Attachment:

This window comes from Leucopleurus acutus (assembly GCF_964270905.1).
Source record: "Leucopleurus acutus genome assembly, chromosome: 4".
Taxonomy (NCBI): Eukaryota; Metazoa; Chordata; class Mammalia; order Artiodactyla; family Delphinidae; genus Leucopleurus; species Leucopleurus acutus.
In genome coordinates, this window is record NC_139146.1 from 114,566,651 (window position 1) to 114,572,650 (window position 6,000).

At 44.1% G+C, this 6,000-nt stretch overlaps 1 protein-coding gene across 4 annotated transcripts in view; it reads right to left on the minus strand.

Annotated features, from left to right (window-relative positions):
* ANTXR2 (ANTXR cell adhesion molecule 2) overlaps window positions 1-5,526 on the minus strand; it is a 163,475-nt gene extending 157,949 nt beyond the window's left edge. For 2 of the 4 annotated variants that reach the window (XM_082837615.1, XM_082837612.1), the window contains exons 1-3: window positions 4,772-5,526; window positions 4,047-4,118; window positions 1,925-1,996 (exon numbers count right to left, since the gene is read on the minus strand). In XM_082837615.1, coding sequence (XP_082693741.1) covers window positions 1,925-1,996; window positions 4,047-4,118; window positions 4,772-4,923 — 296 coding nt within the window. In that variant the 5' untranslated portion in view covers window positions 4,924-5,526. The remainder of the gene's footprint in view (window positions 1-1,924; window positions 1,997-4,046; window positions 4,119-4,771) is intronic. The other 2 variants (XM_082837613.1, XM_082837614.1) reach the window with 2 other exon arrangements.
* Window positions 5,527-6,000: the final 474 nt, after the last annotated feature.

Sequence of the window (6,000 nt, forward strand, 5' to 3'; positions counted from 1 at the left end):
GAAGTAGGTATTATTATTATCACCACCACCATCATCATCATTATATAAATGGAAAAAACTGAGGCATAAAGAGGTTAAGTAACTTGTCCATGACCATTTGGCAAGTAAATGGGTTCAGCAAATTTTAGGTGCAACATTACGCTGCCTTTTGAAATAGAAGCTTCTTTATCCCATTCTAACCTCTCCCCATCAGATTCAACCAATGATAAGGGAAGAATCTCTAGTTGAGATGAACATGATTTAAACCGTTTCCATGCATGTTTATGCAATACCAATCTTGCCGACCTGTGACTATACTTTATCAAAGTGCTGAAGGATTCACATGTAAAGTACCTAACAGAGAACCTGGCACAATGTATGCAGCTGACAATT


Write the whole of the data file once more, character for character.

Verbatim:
This window comes from Leucopleurus acutus (assembly GCF_964270905.1).
Source record: "Leucopleurus acutus genome assembly, chromosome: 4".
Taxonomy (NCBI): Eukaryota; Metazoa; Chordata; class Mammalia; order Artiodactyla; family Delphinidae; genus Leucopleurus; species Leucopleurus acutus.
In genome coordinates, this window is record NC_139146.1 from 114,566,651 (window position 1) to 114,572,650 (window position 6,000).

At 44.1% G+C, this 6,000-nt stretch overlaps 1 protein-coding gene across 4 annotated transcripts in view; it reads right to left on the minus strand.

Annotated features, from left to right (window-relative positions):
* ANTXR2 (ANTXR cell adhesion molecule 2) overlaps window positions 1-5,526 on the minus strand; it is a 163,475-nt gene extending 157,949 nt beyond the window's left edge. For 2 of the 4 annotated variants that reach the window (XM_082837615.1, XM_082837612.1), the window contains exons 1-3: window positions 4,772-5,526; window positions 4,047-4,118; window positions 1,925-1,996 (exon numbers count right to left, since the gene is read on the minus strand). In XM_082837615.1, coding sequence (XP_082693741.1) covers window positions 1,925-1,996; window positions 4,047-4,118; window positions 4,772-4,923 — 296 coding nt within the window. In that variant the 5' untranslated portion in view covers window positions 4,924-5,526. The remainder of the gene's footprint in view (window positions 1-1,924; window positions 1,997-4,046; window positions 4,119-4,771) is intronic. The other 2 variants (XM_082837613.1, XM_082837614.1) reach the window with 2 other exon arrangements.
* Window positions 5,527-6,000: the final 474 nt, after the last annotated feature.

Sequence of the window (6,000 nt, forward strand, 5' to 3'; positions counted from 1 at the left end):
GAAGTAGGTATTATTATTATCACCACCACCATCATCATCATTATATAAATGGAAAAAACTGAGGCATAAAGAGGTTAAGTAACTTGTCCATGACCATTTGGCAAGTAAATGGGTTCAGCAAATTTTAGGTGCAACATTACGCTGCCTTTTGAAATAGAAGCTTCTTTATCCCATTCTAACCTCTCCCCATCAGATTCAACCAATGATAAGGGAAGAATCTCTAGTTGAGATGAACATGATTTAAACCGTTTCCATGCATGTTTATGCAATACCAATCTTGCCGACCTGTGACTATACTTTATCAAAGTGCTGAAGGATTCACATGTAAAGTACCTAACAGAGAACCTGGCACAATGTATGCAGCTGACAATT